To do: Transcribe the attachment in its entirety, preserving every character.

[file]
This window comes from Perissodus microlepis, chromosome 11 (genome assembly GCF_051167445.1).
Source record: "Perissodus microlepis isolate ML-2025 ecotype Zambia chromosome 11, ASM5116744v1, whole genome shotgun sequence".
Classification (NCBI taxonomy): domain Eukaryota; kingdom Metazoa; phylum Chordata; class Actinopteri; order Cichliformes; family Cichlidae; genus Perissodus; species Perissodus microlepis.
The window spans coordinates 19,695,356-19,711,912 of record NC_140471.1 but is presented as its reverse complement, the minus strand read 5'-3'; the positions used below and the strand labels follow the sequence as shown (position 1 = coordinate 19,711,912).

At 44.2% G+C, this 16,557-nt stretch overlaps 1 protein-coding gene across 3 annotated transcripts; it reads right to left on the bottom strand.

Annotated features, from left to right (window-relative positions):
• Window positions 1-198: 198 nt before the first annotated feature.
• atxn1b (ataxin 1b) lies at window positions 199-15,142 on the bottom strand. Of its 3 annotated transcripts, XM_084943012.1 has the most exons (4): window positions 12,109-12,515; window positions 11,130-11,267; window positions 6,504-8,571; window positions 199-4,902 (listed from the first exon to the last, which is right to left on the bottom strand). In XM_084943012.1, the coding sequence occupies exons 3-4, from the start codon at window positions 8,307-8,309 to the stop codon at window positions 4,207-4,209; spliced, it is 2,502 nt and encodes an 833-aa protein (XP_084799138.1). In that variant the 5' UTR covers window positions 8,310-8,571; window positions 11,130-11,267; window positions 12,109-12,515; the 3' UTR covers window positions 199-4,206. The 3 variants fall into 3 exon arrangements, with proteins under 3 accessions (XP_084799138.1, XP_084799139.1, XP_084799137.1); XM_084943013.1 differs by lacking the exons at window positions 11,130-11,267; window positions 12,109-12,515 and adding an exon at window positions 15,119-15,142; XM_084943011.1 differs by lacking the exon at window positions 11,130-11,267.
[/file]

This window comes from Perissodus microlepis, chromosome 11 (genome assembly GCF_051167445.1).
Source record: "Perissodus microlepis isolate ML-2025 ecotype Zambia chromosome 11, ASM5116744v1, whole genome shotgun sequence".
Classification (NCBI taxonomy): domain Eukaryota; kingdom Metazoa; phylum Chordata; class Actinopteri; order Cichliformes; family Cichlidae; genus Perissodus; species Perissodus microlepis.
The window spans coordinates 19,695,356-19,711,912 of record NC_140471.1 but is presented as its reverse complement, the minus strand read 5'-3'; the positions used below and the strand labels follow the sequence as shown (position 1 = coordinate 19,711,912).

At 44.2% G+C, this 16,557-nt stretch overlaps 1 protein-coding gene across 3 annotated transcripts; it reads right to left on the bottom strand.

Annotated features, from left to right (window-relative positions):
• Window positions 1-198: 198 nt before the first annotated feature.
• atxn1b (ataxin 1b) lies at window positions 199-15,142 on the bottom strand. Of its 3 annotated transcripts, XM_084943012.1 has the most exons (4): window positions 12,109-12,515; window positions 11,130-11,267; window positions 6,504-8,571; window positions 199-4,902 (listed from the first exon to the last, which is right to left on the bottom strand). In XM_084943012.1, the coding sequence occupies exons 3-4, from the start codon at window positions 8,307-8,309 to the stop codon at window positions 4,207-4,209; spliced, it is 2,502 nt and encodes an 833-aa protein (XP_084799138.1). In that variant the 5' UTR covers window positions 8,310-8,571; window positions 11,130-11,267; window positions 12,109-12,515; the 3' UTR covers window positions 199-4,206. The 3 variants fall into 3 exon arrangements, with proteins under 3 accessions (XP_084799138.1, XP_084799139.1, XP_084799137.1); XM_084943013.1 differs by lacking the exons at window positions 11,130-11,267; window positions 12,109-12,515 and adding an exon at window positions 15,119-15,142; XM_084943011.1 differs by lacking the exon at window positions 11,130-11,267.